However, I felt like the ending was a little overbooked. Batista watched Taker and Lesnar go at it for roughly 2-3 minutes. He literally just stood there as Taker clotheslined him over the top rope. The Undertaker pretending to work with Kane only to dump him over the top, Batista returning with a chair only for Taker to toss him again, and Lesnar sneaking up behind Taker for a surprise elimination was simply too much going on in too short of a period of time. Additionally, having Lesnar win the match by sneak attack made him look weak in a moment where he should have looked strong.
Lastly, as I mentioned above, having a returning megastar like The Undertaker in the final four cast doubt as it relates to who the fans should have been rooting for. I found it ironic that the man who almost caused Lesnar to not be received as the top face during his initial run was the very same man who ended up ultimately doing more for his career than anyone.
The final four and ending is far from the worst I’ve seen, but far from the best as well.
Brock Lesnar was the obvious choice to win, but that wasn’t a bad thing. He was already the top guy in the company after his Summerslam 2002 victory over the Rock, and winning the Rumble to main event Wrestlemania was the next logical step for him.
Although already a star, this Rumble win certainly catapulted Lesnar onto bigger and better things. He went onto Wrestlemania XIX to challenge Kurt Angle in the main event. This was incredibly significant. Wrestlemania XIX broke the chain of five straight Wrestlemania main events involving wrestlers from the Attitude Era. It was a changing of the guard. When you take into consideration that Lesnar has become one of the biggest stars of the modern era, the importance of the 2003 Royal Rumble cannot be overstated.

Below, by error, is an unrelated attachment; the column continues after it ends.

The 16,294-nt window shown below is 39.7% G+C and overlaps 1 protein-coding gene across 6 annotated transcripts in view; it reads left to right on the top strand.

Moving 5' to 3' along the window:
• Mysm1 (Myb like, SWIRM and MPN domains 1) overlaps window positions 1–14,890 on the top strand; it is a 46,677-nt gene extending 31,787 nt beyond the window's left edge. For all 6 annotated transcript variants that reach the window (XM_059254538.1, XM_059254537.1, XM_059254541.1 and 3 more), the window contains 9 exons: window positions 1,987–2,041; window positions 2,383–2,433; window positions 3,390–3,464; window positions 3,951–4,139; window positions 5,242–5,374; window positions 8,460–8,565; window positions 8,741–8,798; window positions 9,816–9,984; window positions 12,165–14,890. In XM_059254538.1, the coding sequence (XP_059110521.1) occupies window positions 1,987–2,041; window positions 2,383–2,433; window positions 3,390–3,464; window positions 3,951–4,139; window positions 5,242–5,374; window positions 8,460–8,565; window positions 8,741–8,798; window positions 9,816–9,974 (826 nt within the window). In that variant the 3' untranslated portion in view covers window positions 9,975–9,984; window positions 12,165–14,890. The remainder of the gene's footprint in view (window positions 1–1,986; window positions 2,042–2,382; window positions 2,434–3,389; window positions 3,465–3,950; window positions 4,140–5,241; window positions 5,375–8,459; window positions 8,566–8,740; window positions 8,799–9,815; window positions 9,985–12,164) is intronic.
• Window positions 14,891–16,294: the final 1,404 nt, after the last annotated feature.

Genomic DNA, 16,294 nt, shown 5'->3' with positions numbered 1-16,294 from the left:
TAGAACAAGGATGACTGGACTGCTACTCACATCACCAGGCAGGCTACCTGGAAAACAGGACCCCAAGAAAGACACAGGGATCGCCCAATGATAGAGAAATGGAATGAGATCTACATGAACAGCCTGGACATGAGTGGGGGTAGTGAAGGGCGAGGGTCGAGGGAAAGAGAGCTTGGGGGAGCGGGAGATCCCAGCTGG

Much like the 1989 Rumble that was ranked before it, the 2003 Rumble had incredibly strong action and a weak ending. Whereas the 1989 Rumble used strong storytelling, the 2003 Rumble relied on the incredible roster it had to provide an entertaining in-ring product. I ranked 2003 ahead of 1989 because the action was strong throughout whereas the 1989 Rumble falls off a cliff after entrant #20, and Lesnar was a far more satisfying and important winner than Big John Studd. All in all, despite the tremendous in-ring action, the lack of storylines outside of HBK/Jericho and a reasonably weak ending kept the 2003 Rumble out of the top 10 on the countdown.
The Rebuttal – by JCool.
J Cool: Royal Rumble 2003 is an incredulous match with as realistic a finish as you can get. It had something for everyone to enjoy. The first 8 featured the beginning of a fantastic HBK/Y2J Wrestlemania feud, the Hardyz fighting each other, Edge & Christian fighting each other, and it was more or less a hardcore match with weapons thrown into the fray.
If you like music and entertainment, John Cena had that covered, taking an entire minute to rap his way down to the ring, explaining why he was going to win, and he got barely any response from the crowd!
Dave’s put priority on the final four, so take a look at this: Kane, Batista, Undertaker, and Brock Lesnar, who eventually won. That’s a completely believable final four, all big men and all capable of destruction. How could anyone else stand a chance? Crowd loved seeing Lesnar win and, by defeating Undertaker, he earned another measure of respect from his peers, the company, and the fans.
As far as relevance goes, Lesnar’s win continued to affirm his spot as the next big main event star, but not far behind him was Batista, who got a significant push being in the same ring as the brothers of destruction. Cena’s first Rumble result earned him heaps of praise from the commentary and an elimination from ‘Taker as WWE put the wheels in motion on sending #ThugLife to the toppermost of the poppermost.
This is a top 10 Rumble.
That’s a wrap kids. Tune in next week to see which Rumble landed at the #13 spot on our countdown. Agree or disagree? Sound off below!
Facebook: David Fenichel